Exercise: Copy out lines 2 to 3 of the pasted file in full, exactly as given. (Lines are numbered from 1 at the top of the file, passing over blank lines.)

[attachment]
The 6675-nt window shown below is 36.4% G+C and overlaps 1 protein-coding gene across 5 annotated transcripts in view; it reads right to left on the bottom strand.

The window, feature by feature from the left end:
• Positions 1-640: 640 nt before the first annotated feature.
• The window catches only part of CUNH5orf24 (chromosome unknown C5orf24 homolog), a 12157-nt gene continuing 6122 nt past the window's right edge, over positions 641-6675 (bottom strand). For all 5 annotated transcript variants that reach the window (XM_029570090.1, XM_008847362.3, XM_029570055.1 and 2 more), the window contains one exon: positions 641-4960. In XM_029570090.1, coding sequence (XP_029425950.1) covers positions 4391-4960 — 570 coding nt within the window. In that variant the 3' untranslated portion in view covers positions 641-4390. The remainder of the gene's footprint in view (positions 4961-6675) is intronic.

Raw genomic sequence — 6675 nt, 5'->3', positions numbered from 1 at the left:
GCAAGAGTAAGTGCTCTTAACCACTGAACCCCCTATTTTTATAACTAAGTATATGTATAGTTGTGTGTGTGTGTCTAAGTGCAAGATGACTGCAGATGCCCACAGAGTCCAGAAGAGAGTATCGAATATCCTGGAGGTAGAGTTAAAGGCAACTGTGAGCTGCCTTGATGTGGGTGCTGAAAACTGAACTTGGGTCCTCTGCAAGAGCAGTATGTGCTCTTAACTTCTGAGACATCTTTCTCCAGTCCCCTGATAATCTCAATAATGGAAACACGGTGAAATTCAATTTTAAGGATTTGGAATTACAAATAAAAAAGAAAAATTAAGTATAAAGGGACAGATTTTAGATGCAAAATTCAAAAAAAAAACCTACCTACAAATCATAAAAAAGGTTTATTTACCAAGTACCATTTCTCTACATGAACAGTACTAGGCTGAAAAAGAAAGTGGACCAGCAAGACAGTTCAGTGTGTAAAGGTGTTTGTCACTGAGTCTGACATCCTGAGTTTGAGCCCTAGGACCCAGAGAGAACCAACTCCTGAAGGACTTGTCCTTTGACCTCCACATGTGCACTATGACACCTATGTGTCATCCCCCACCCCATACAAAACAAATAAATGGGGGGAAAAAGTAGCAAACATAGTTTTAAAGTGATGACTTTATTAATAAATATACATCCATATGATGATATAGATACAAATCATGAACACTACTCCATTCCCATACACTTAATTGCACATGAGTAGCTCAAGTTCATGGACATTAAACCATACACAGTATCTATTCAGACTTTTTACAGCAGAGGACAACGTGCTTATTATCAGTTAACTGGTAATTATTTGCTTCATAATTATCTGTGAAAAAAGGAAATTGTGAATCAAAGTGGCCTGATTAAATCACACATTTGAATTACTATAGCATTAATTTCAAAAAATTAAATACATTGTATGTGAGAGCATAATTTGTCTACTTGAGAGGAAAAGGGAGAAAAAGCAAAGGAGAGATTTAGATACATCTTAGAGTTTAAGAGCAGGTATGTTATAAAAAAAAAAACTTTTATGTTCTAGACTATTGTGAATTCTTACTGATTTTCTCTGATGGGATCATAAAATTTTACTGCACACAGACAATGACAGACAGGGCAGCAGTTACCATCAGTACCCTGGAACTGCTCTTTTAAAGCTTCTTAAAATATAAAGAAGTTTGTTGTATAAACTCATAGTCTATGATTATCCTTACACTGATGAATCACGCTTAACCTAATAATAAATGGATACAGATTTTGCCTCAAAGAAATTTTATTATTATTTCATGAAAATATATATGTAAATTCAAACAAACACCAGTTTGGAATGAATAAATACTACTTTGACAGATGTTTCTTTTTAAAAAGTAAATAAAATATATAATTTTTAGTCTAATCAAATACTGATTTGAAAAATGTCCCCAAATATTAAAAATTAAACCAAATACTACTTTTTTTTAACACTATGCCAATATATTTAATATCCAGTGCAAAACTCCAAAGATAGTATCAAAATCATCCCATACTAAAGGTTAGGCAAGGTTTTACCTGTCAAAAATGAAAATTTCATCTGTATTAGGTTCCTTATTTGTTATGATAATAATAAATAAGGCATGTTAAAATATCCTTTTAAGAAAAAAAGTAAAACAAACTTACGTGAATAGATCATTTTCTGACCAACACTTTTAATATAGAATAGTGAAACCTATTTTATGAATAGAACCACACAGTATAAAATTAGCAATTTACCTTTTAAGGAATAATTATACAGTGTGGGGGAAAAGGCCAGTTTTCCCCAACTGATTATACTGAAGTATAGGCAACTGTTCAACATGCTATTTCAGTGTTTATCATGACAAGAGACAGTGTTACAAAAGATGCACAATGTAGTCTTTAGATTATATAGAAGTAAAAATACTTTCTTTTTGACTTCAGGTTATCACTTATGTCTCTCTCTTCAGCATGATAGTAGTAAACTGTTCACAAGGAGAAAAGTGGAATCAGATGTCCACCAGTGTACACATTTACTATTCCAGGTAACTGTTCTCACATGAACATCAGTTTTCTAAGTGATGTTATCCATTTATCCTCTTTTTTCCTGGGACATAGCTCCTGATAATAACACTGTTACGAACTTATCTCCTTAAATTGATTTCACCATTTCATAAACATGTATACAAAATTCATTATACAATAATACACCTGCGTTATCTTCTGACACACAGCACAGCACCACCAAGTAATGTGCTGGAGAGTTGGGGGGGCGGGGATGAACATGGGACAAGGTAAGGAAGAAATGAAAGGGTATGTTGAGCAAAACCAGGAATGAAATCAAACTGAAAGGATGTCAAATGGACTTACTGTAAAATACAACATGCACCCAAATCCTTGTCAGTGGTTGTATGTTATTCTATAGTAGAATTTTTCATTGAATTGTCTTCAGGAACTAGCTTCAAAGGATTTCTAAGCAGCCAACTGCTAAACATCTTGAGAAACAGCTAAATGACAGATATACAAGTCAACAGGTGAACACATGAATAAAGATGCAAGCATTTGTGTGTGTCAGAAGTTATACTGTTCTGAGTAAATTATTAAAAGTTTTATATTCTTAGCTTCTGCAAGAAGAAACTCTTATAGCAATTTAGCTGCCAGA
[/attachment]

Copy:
The window, feature by feature from the left end:
• Positions 1-640: 640 nt before the first annotated feature.